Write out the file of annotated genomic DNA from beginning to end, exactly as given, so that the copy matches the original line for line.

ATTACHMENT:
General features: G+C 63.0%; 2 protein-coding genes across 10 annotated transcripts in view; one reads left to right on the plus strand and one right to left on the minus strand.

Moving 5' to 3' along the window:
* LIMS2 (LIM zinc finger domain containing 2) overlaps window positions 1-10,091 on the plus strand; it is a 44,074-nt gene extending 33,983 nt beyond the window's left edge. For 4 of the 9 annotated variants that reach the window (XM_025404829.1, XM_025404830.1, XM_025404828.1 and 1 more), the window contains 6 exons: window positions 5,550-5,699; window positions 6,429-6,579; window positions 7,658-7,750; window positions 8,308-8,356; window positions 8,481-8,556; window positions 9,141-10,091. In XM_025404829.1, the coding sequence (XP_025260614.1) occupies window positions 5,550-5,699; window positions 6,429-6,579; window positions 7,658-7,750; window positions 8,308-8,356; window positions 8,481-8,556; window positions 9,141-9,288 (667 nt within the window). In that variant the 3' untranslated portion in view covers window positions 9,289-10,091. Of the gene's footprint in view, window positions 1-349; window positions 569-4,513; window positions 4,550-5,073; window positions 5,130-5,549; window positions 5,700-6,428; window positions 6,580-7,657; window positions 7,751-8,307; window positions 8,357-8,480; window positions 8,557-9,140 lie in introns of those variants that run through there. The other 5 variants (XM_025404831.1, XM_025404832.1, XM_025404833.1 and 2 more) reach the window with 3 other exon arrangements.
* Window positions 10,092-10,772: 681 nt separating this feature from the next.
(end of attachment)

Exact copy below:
General features: G+C 63.0%; 2 protein-coding genes across 10 annotated transcripts in view; one reads left to right on the plus strand and one right to left on the minus strand.

Moving 5' to 3' along the window:
* LIMS2 (LIM zinc finger domain containing 2) overlaps window positions 1-10,091 on the plus strand; it is a 44,074-nt gene extending 33,983 nt beyond the window's left edge. For 4 of the 9 annotated variants that reach the window (XM_025404829.1, XM_025404830.1, XM_025404828.1 and 1 more), the window contains 6 exons: window positions 5,550-5,699; window positions 6,429-6,579; window positions 7,658-7,750; window positions 8,308-8,356; window positions 8,481-8,556; window positions 9,141-10,091. In XM_025404829.1, the coding sequence (XP_025260614.1) occupies window positions 5,550-5,699; window positions 6,429-6,579; window positions 7,658-7,750; window positions 8,308-8,356; window positions 8,481-8,556; window positions 9,141-9,288 (667 nt within the window). In that variant the 3' untranslated portion in view covers window positions 9,289-10,091. Of the gene's footprint in view, window positions 1-349; window positions 569-4,513; window positions 4,550-5,073; window positions 5,130-5,549; window positions 5,700-6,428; window positions 6,580-7,657; window positions 7,751-8,307; window positions 8,357-8,480; window positions 8,557-9,140 lie in introns of those variants that run through there. The other 5 variants (XM_025404831.1, XM_025404832.1, XM_025404833.1 and 2 more) reach the window with 3 other exon arrangements.
* Window positions 10,092-10,772: 681 nt separating this feature from the next.